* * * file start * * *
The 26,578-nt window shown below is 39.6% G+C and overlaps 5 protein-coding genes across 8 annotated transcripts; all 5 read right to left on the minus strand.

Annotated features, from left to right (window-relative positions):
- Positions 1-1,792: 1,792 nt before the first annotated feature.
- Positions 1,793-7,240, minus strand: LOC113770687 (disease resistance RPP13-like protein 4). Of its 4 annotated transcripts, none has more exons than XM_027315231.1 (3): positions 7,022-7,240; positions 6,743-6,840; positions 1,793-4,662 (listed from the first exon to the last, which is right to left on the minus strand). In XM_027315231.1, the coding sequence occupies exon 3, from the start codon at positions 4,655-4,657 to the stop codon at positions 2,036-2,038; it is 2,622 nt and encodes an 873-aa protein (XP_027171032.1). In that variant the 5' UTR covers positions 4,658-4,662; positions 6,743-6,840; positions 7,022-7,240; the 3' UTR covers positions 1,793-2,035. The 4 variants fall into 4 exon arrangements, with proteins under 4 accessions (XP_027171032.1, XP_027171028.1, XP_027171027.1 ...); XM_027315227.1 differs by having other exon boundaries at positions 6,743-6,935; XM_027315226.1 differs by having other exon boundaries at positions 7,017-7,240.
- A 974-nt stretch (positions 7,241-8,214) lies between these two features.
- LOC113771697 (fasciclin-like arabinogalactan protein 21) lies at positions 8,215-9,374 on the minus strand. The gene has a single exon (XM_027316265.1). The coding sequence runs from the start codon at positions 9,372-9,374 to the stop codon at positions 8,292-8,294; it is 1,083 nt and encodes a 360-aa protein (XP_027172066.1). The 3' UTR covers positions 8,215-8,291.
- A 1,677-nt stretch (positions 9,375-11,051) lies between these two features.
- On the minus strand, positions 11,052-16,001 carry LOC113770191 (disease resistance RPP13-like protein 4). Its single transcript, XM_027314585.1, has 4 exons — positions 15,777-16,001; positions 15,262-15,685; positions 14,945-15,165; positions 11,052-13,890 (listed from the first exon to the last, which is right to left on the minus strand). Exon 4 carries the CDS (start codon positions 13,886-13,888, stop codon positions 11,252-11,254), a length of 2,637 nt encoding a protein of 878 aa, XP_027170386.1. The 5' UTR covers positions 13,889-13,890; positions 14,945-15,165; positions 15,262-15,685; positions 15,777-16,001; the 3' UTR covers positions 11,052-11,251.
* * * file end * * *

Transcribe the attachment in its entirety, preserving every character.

The 26,578-nt window shown below is 39.6% G+C and overlaps 5 protein-coding genes across 8 annotated transcripts; all 5 read right to left on the minus strand.

Annotated features, from left to right (window-relative positions):
- Positions 1-1,792: 1,792 nt before the first annotated feature.
- Positions 1,793-7,240, minus strand: LOC113770687 (disease resistance RPP13-like protein 4). Of its 4 annotated transcripts, none has more exons than XM_027315231.1 (3): positions 7,022-7,240; positions 6,743-6,840; positions 1,793-4,662 (listed from the first exon to the last, which is right to left on the minus strand). In XM_027315231.1, the coding sequence occupies exon 3, from the start codon at positions 4,655-4,657 to the stop codon at positions 2,036-2,038; it is 2,622 nt and encodes an 873-aa protein (XP_027171032.1). In that variant the 5' UTR covers positions 4,658-4,662; positions 6,743-6,840; positions 7,022-7,240; the 3' UTR covers positions 1,793-2,035. The 4 variants fall into 4 exon arrangements, with proteins under 4 accessions (XP_027171032.1, XP_027171028.1, XP_027171027.1 ...); XM_027315227.1 differs by having other exon boundaries at positions 6,743-6,935; XM_027315226.1 differs by having other exon boundaries at positions 7,017-7,240.
- A 974-nt stretch (positions 7,241-8,214) lies between these two features.
- LOC113771697 (fasciclin-like arabinogalactan protein 21) lies at positions 8,215-9,374 on the minus strand. The gene has a single exon (XM_027316265.1). The coding sequence runs from the start codon at positions 9,372-9,374 to the stop codon at positions 8,292-8,294; it is 1,083 nt and encodes a 360-aa protein (XP_027172066.1). The 3' UTR covers positions 8,215-8,291.
- A 1,677-nt stretch (positions 9,375-11,051) lies between these two features.
- On the minus strand, positions 11,052-16,001 carry LOC113770191 (disease resistance RPP13-like protein 4). Its single transcript, XM_027314585.1, has 4 exons — positions 15,777-16,001; positions 15,262-15,685; positions 14,945-15,165; positions 11,052-13,890 (listed from the first exon to the last, which is right to left on the minus strand). Exon 4 carries the CDS (start codon positions 13,886-13,888, stop codon positions 11,252-11,254), a length of 2,637 nt encoding a protein of 878 aa, XP_027170386.1. The 5' UTR covers positions 13,889-13,890; positions 14,945-15,165; positions 15,262-15,685; positions 15,777-16,001; the 3' UTR covers positions 11,052-11,251.